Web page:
I used to hate my birthday parties as a long-time only child. I had one each year yet none of them was really for me. In the ’30s, birthday parties for children were an excuse for adults to get together.
A 7-year-old child got gifts like yards of cloth (who cares?), sandalwood fan, veil or box of handkerchiefs (yuck!). No one ever gave a toy or a gameboard or anything interesting like Star Checkers (with marbles) or Fiddlesticks (a bunch of pointed sticks with vari-colored tips) or Trip-to-Heaven (a printed game board on which your marker could travel slowly to “heaven” with every roll of the dice). Not a nice set of paper dolls or even a measly set of jackstones!
Only my tia Lourding’s gift was always to look forward to. She gave me young reading matter about a growing girl named Betsy. And every year I got the following edition where Betsy had grown a little older.
Actually, you couldn’t blame the oldies. There was hardly anything ever made for growing kids. In fact my own daughter, many decades later, had to wear her brothers’ hand-me-down shorts because there were no girls’ “tweener” clothes to be bought.
Even food for kids’ birthdays was meant to impress the parents – like a chicken relleno and lengua with a brown sauce and Russian salad, ugh. Spaghetti had not yet invaded the world and hotdogs were considered too American, not filling enough. If your mom knew how to bake a cake you’d have a birthday cake with candles. There weren’t any shops you could run to for orders.
Of course people who followed magazine trends knew how to do real children’s parties, like my tia Lourding. I have a picture of Ramy’s birthday with everyone wearing paper hats with fluted decorations and tinsel décor. And the Rufinos Senior, who were friends of my folks, who invited me to Connie’s birthday, had the works including sponge cake and ice cream. They had a cook who could bake cakes and they had Chinese amahs and all that. Non-rich kids had birthday parties like mine or none at all.
Of course my mother bought me dolls for my birthday but they weren’t really toy toys! One was a set of five dolls representing the Dione Quintuplets, the first quints that ever survived. They became celebrities and their names were Marie, Cecile, Emily, Annette and Yvonne. The names were engraved on medallions pinned on the dolls’ sunsuits (with matching sun bonnets).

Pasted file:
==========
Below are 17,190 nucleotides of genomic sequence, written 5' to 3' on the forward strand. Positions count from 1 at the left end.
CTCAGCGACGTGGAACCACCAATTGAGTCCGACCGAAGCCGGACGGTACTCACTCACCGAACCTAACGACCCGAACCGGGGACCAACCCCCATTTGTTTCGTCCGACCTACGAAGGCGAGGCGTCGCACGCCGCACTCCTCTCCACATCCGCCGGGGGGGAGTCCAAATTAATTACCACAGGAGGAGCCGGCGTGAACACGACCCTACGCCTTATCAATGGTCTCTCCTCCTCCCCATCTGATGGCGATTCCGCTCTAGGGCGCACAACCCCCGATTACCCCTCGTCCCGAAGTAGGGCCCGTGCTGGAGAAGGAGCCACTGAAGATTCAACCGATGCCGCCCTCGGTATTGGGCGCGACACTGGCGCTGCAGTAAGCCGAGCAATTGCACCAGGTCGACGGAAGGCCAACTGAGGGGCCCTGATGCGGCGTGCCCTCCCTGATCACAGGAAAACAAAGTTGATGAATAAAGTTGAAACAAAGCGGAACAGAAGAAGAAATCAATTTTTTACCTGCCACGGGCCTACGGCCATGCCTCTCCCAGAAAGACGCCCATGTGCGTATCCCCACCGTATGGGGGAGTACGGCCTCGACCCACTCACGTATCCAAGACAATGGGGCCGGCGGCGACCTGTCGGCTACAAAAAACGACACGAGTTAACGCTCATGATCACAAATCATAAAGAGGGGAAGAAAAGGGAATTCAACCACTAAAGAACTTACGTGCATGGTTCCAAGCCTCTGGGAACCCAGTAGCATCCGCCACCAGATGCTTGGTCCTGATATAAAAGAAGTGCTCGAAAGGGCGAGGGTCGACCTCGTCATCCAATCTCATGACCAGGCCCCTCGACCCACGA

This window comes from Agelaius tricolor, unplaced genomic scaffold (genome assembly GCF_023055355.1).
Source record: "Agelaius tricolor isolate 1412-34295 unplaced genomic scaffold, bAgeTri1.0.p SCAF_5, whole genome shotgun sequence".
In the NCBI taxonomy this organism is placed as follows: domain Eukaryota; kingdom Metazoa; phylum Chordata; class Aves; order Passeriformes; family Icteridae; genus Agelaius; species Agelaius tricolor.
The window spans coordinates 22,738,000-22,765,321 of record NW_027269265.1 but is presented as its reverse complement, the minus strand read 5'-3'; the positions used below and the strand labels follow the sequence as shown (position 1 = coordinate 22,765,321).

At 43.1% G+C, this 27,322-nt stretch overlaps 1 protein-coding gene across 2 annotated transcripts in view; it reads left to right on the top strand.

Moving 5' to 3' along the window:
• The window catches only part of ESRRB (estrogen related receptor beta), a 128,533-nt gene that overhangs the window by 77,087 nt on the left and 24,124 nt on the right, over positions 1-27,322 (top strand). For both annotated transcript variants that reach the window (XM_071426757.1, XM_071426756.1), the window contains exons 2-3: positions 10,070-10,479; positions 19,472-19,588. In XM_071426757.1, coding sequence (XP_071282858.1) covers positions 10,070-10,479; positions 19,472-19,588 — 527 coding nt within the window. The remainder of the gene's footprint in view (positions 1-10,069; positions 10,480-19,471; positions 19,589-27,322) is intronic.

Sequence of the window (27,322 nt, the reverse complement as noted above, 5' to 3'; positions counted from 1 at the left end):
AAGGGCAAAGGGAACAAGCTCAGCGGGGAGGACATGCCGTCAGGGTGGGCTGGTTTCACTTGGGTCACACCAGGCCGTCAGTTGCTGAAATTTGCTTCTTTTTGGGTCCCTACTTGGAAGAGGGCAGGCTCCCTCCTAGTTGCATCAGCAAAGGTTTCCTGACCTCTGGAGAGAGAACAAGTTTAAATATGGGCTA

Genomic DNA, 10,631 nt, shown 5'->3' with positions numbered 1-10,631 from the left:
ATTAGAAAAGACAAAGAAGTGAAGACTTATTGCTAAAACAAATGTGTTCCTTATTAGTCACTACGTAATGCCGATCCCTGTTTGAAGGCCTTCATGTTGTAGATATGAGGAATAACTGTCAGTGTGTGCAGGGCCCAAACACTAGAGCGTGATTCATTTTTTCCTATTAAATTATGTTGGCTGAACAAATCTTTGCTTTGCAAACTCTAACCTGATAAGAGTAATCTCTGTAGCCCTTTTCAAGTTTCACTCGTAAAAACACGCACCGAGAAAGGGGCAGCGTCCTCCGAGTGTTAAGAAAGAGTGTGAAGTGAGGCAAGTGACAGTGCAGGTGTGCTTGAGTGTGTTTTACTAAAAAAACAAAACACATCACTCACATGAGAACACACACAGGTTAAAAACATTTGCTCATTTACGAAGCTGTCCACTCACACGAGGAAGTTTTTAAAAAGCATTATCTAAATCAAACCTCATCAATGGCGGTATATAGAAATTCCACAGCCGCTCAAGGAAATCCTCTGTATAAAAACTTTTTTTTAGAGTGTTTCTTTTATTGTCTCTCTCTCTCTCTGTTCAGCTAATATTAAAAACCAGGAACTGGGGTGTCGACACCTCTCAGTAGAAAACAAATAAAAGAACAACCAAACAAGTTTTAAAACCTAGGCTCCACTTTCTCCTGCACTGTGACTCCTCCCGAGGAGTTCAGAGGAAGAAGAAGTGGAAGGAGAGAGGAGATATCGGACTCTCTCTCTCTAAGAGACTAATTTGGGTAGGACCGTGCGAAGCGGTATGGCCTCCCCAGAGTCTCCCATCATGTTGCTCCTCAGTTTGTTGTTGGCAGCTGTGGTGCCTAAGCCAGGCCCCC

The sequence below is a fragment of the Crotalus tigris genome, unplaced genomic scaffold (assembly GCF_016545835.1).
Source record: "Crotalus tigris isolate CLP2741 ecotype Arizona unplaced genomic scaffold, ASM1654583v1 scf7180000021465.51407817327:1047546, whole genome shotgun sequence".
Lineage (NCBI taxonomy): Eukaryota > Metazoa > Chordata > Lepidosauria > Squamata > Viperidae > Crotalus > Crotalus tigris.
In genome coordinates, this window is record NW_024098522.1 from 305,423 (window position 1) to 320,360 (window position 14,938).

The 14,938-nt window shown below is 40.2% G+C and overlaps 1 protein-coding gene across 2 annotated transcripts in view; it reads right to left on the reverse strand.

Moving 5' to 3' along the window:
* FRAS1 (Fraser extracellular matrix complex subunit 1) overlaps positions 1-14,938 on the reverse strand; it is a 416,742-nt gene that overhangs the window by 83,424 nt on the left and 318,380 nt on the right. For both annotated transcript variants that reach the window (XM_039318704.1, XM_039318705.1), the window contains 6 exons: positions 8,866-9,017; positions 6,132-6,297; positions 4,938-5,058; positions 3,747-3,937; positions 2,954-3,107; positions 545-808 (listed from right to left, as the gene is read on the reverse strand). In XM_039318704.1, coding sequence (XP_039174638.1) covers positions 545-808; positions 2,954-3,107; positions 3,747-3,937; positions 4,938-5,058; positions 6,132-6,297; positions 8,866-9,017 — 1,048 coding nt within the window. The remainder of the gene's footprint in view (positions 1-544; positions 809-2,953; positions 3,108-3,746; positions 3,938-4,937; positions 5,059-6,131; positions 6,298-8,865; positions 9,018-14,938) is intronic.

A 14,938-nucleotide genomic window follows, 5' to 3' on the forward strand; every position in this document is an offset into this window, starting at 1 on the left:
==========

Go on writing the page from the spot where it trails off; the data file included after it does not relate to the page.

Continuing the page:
Our five dolls were riding a merry-go-round. (In another set I saw, they were riding a ferris wheel.) It must have cost my parents a pretty penny because they had a special square glass case made for the dolls. That technically made them non-toys, because fat chance you could play with them.
On another birthday I got a Shirley Temple doll. There were several sizes of Shirley Temples from 10-inches to two feet tall. Of course, being an only an child, I received the gargantuan one.
The doll had blonde sausage curls, but nylon had not yet been invented, so the flossy silk curls could easily become matted and look like a mop. So my mother put a thin hairnet on my, or rather, her Shirley doll’s locks. Come now, how could you play with a doll in a hairnet wearing a white pleated dress and socks that slept in a long box in mama’s aparador?
So I wasn’t particularly eager about birthdays and birthday parties. Until I married a guy who seldom had one. He set me back on the right track.
Well, nobody is ever born at the right time. You are either too young or too old for something. Today it is the opposite of my childhood days. Everything is geared toward the youth, especially teenagers. Try going to the Women’s Wear section and see if you can find a nice pair of slacks with a waist in the proper place. It is usually below the navel. All nice bras plunge to kingdom come and all nice bathing suits are bikinis. So if you’re old and really fat, your best bet is the maternity section. As for canes, they are either for men or three-pronged steel ones for orthopedics. Nothing for limping old girls who still like to look hip.
I’ve had to accept unhemmed blouses and skirts as a normal and even “in” thing. Once I bought myself a real avant-garde blouse off a Young Designers’ rack. It was diamond-shaped and had three holes. It took me several tries before I could stick my head into the correct hole. The maids couldn’t stop laughing. So even when I finally got it right and looked great in it I still felt insecure.
Well, it’s either you join them or you put on your wedding dress and die. Not quite my trip—yet. I plan to die with my red boots on.